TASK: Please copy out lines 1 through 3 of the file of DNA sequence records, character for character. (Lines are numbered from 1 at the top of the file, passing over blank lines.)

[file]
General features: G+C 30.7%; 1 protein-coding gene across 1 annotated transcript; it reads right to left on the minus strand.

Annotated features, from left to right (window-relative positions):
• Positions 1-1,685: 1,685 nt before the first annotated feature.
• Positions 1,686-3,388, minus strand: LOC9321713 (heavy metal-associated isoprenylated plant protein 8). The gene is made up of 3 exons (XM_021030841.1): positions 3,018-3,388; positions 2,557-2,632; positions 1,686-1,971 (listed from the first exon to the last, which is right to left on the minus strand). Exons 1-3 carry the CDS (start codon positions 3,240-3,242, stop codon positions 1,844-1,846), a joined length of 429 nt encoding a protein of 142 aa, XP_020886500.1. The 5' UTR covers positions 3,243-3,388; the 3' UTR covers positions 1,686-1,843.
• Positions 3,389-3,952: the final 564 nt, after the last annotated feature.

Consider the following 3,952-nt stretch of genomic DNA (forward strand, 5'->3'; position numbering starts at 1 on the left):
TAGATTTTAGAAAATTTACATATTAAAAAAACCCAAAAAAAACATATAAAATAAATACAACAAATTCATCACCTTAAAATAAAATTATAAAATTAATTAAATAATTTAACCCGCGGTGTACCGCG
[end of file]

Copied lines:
General features: G+C 30.7%; 1 protein-coding gene across 1 annotated transcript; it reads right to left on the minus strand.

Annotated features, from left to right (window-relative positions):
• Positions 1-1,685: 1,685 nt before the first annotated feature.